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One Last Thing


In Search of the Chrinitoid

One alum’s devotion to a memorable campus icon

By Tom Payne ’86


Chrinitoid
Photo from 1974 Transit
My wife thinks I am obsessed. Bordering on crazy. And when I get e-mails from other alumni, she thinks they are a little off as well. “What is it with you RPI people and that statue!?”

First of all, it’s not a statue. It’s a sculpture. And secondly, it’s not just any sculpture, it’s the Chrinitoid!

Officially known as “Two Rectangles, Vertical Gyratory Up, Variation III,” this George Rickey masterpiece stood in the center of the RPI campus from 1972 until the summer of 1984. There was a brief obituary in the Polytechnic that September. “The Chrinitoid, a sculpture created by former Rensselaer Professor of Architecture George Rickey, has been the subject of much discussion amongst students and faculty. The sculpture was first erected 12 years ago and was removed this summer.”

Thus began my search for the beloved artwork. OK...“beloved” may be a stretch. The Chrinitoid seemed to be the constant subject of a love/hate relationship. As with my wife, there was a great percentage of the campus that simply didn’t “get” the simple elegance of two huge slabs of aluminum being tossed by a gentle breeze. I am sure there were many students and faculty who were happy to see it go. But for the rest of us, it left a huge gap in the middle of campus that remained empty, the threaded bolts protruding up from its installation site a constant reminder of what was no more.

Fast-forward 10 years or so: I was standing outside the recently renovated San Francisco Public Library, when out of the corner of my eye I noted something oddly familiar. Twisting around in the breeze were several pieces of polished aluminum. On the plaque below the mass of metal was the name of the artist. “George Rickey” didn’t really strike a note, but the sculpture was familiar. I was heading into the library anyway, so I might as well look up this Rickey guy. It turns out that George Rickey was quite a prolific artist. His specialty was indeed kinetic sculpture. And he once taught at Rensselaer!

It’s likely that my visit to the library was in 1998. Intrigued by my encounter, I headed home and did what any other red-blooded RPI alumnus would do... I searched the Internet. Sadly, I only found two references worth noting:

One was from an online copy of the infamous Not the Rensselaer Handbook: “Chrinitoid - n. (RPI) Two Rectangles Vertical Gyratory Up, a kinetic metal sculpture which was lent to the Institute by the sculptor, George Rickey, a professor at RPI from 1961 to 1966. Often confused with meteorological equipment on the Science Center. Although gone, it may be coming back.”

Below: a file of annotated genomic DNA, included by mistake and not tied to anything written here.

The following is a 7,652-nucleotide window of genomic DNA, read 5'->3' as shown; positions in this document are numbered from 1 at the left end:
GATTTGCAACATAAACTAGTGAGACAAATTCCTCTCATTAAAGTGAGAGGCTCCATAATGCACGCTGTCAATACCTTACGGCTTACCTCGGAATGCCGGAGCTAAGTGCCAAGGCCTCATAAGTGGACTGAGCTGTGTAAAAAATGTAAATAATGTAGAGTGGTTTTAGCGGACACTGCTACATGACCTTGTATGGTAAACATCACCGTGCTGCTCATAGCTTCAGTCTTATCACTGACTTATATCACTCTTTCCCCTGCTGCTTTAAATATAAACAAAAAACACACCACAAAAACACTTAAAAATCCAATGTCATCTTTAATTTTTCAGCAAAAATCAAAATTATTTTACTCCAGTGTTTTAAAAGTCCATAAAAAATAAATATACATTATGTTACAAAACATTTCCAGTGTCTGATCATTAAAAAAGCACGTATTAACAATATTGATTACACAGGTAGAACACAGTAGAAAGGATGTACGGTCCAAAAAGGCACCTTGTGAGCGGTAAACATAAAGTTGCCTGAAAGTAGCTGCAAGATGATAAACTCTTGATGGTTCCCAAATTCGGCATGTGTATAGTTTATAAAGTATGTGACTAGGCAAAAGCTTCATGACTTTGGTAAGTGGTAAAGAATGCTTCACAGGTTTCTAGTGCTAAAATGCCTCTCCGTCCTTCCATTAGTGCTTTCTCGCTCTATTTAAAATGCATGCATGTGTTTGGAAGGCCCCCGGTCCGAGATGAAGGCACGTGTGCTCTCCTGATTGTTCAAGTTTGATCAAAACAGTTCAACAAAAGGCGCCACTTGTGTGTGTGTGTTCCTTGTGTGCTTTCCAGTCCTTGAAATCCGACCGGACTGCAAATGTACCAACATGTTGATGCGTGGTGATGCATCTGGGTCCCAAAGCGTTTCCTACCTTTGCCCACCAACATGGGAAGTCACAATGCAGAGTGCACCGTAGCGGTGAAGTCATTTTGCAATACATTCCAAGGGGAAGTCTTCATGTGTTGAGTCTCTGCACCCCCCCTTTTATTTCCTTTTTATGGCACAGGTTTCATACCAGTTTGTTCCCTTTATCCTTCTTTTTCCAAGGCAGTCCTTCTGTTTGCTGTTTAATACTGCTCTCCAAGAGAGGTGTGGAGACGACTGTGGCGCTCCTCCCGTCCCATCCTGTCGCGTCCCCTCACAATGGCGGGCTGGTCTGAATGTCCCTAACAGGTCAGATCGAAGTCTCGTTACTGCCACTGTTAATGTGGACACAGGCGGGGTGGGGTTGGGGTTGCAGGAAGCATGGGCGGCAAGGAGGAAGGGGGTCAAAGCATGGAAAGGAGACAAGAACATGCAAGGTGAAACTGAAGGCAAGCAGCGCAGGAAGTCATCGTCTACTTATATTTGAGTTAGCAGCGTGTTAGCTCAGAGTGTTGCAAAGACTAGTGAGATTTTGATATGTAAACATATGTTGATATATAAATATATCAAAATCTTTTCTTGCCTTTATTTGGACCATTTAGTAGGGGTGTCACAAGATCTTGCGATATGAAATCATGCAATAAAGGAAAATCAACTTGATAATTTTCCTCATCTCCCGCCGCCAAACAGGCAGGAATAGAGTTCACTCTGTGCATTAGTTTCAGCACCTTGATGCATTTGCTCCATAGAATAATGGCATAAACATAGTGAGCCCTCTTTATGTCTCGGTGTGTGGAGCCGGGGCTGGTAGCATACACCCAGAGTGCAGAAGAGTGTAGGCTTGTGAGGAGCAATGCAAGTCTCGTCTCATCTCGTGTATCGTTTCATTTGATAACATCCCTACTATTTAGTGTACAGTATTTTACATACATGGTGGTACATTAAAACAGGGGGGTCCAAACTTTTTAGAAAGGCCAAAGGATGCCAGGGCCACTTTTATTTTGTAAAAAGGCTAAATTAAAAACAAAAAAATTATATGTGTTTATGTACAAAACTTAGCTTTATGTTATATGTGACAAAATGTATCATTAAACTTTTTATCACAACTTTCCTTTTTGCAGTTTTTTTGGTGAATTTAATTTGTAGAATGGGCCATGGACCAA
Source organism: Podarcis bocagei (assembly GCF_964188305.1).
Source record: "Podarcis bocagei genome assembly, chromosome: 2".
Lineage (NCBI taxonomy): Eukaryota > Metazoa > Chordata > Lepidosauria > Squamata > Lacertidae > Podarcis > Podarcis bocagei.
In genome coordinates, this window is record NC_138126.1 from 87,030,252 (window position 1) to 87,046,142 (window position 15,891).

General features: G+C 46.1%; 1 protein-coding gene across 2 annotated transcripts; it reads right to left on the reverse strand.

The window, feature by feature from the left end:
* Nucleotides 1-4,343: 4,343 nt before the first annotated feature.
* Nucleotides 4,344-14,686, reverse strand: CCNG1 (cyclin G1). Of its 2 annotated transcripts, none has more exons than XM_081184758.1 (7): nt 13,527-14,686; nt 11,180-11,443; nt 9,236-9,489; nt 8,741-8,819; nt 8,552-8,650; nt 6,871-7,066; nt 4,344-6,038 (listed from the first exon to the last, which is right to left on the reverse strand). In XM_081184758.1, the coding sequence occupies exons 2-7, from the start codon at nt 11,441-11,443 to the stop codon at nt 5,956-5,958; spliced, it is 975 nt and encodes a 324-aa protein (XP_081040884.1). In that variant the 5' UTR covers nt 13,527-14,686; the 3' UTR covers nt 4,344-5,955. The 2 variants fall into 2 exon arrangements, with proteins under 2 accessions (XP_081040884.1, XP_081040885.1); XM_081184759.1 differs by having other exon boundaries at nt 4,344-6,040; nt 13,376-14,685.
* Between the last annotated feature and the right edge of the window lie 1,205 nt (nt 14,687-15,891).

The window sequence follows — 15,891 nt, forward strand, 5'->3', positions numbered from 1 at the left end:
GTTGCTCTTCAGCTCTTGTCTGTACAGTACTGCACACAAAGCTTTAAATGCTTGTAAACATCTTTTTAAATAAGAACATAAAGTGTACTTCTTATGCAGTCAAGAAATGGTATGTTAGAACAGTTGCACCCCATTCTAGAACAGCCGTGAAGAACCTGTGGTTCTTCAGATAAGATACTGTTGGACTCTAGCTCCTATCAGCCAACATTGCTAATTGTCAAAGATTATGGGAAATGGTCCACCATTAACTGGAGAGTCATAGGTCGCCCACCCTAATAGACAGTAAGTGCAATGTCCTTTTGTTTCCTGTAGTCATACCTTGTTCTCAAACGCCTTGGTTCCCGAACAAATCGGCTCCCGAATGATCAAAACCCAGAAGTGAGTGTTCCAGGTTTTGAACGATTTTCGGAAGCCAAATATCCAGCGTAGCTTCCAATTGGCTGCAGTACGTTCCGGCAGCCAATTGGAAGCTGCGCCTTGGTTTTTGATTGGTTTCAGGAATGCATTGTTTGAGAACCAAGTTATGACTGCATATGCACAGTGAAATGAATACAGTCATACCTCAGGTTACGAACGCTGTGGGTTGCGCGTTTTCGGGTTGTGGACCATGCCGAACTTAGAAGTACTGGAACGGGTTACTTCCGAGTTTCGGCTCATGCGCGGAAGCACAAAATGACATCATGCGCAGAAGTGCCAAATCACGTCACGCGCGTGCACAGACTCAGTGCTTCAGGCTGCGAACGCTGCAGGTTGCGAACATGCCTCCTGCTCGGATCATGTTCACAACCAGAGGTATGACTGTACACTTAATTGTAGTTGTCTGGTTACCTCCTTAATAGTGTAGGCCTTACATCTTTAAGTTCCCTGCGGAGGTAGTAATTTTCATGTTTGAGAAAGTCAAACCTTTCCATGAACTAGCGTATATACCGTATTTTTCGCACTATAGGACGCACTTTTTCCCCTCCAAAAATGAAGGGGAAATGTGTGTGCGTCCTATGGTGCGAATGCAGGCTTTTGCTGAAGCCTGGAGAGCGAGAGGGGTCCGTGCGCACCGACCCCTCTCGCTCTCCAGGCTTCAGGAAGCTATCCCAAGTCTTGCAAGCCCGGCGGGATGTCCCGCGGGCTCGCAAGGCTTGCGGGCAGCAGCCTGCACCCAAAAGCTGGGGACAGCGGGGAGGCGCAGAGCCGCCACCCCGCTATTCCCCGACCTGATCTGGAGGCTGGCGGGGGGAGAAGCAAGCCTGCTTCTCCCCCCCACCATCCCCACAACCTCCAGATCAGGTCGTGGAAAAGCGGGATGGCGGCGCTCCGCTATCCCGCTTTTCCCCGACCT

The other was a picture from Steven Staton ’85’s “WRPI Memoire” Web site. Neither was much to go on, but they did inspire me to develop my own “In Search of the Chrinitoid” Web site. Over the years, it got a couple of hits. Most of them came from people similar to me… just doing random Google searches and my page happened to come up.

One day last February, I got an e-mail from a non-RPI Rickey fan who stumbled upon my site. He is a collector of Rickey sculptures and pointed me to Birgit at the George Rickey Workshop. I had never heard of this place, but it certainly sounded like an excellent place to start another phase of my search…

Birgit was a fountain of Chrinitoid knowledge. She advised me that Mr. Rickey had recently passed away. She remembered the sculpture and more importantly, she knew where it was! The sculpture had been purchased by the Union Bank of Switzerland (UBS) in 1990.

A little more research led me to UBS’s corporate Web site and references to their extensive art collection. I took a random chance and filled out one of those “Contact Us” forms, never expecting to hear back from anyone. Much to my surprise, just two days later I got a very friendly letter from Dominik Saam, head of public events and culture for UBS. Indeed, he did know of the sculpture and told me it was in front of their Schanzenbrücke-Building in Zurich.

Well, I never appreciated New York City’s grid street structure quite as much as when I tried to find the “Schanzenbrücke-Building” in Zurich. Not wanting to bother Mr. Saam, I hit the Web again. I am quite impressed with Europe’s online mapping software. Eventually, I found references to the building, made some guesses and found the street… or strasse… which is now home to the Chrinitoid. And in another stroke of luck, while UBS didn’t have any pictures, the Zurich Board of Tourism did!

I have not yet been able to make the trip to Zurich myself. I had a friend visiting Switzerland and he took some pictures. As for you, please accept my invitation to visit the Chinitoid on the Web (www.paynecentral.com/tompayne/chrin). If you do get to Zurich before I do, please drop us all a note.

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Tom Payne ’86 is a district sales manager for Autonomy Inc. in New York City.

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